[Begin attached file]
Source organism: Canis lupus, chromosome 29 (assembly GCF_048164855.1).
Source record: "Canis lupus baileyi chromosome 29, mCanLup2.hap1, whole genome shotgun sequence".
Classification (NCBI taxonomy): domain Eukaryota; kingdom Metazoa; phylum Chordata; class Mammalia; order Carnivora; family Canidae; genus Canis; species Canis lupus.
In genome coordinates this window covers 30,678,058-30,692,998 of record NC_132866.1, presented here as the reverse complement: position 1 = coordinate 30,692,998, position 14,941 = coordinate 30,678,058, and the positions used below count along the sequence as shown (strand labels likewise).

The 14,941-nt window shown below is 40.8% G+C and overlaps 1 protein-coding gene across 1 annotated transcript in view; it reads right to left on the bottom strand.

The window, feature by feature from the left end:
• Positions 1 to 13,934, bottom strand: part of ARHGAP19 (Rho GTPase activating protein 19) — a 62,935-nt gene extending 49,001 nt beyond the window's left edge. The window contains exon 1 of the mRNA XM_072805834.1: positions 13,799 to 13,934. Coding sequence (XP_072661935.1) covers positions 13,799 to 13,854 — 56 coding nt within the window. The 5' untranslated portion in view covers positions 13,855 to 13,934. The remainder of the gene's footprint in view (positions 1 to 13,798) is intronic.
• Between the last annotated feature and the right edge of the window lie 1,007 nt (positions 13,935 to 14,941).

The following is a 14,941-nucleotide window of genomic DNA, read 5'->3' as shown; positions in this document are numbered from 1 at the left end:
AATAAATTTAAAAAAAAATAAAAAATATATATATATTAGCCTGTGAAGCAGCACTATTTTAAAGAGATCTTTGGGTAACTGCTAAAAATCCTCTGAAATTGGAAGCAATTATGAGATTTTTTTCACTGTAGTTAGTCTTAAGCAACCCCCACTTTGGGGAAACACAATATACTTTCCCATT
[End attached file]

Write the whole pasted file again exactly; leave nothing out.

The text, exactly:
Source organism: Canis lupus, chromosome 29 (assembly GCF_048164855.1).
Source record: "Canis lupus baileyi chromosome 29, mCanLup2.hap1, whole genome shotgun sequence".
Classification (NCBI taxonomy): domain Eukaryota; kingdom Metazoa; phylum Chordata; class Mammalia; order Carnivora; family Canidae; genus Canis; species Canis lupus.
In genome coordinates this window covers 30,678,058-30,692,998 of record NC_132866.1, presented here as the reverse complement: position 1 = coordinate 30,692,998, position 14,941 = coordinate 30,678,058, and the positions used below count along the sequence as shown (strand labels likewise).

The 14,941-nt window shown below is 40.8% G+C and overlaps 1 protein-coding gene across 1 annotated transcript in view; it reads right to left on the bottom strand.

The window, feature by feature from the left end:
• Positions 1 to 13,934, bottom strand: part of ARHGAP19 (Rho GTPase activating protein 19) — a 62,935-nt gene extending 49,001 nt beyond the window's left edge. The window contains exon 1 of the mRNA XM_072805834.1: positions 13,799 to 13,934. Coding sequence (XP_072661935.1) covers positions 13,799 to 13,854 — 56 coding nt within the window. The 5' untranslated portion in view covers positions 13,855 to 13,934. The remainder of the gene's footprint in view (positions 1 to 13,798) is intronic.
• Between the last annotated feature and the right edge of the window lie 1,007 nt (positions 13,935 to 14,941).

The following is a 14,941-nucleotide window of genomic DNA, read 5'->3' as shown; positions in this document are numbered from 1 at the left end:
AATAAATTTAAAAAAAAATAAAAAATATATATATATTAGCCTGTGAAGCAGCACTATTTTAAAGAGATCTTTGGGTAACTGCTAAAAATCCTCTGAAATTGGAAGCAATTATGAGATTTTTTTCACTGTAGTTAGTCTTAAGCAACCCCCACTTTGGGGAAACACAATATACTTTCCCATT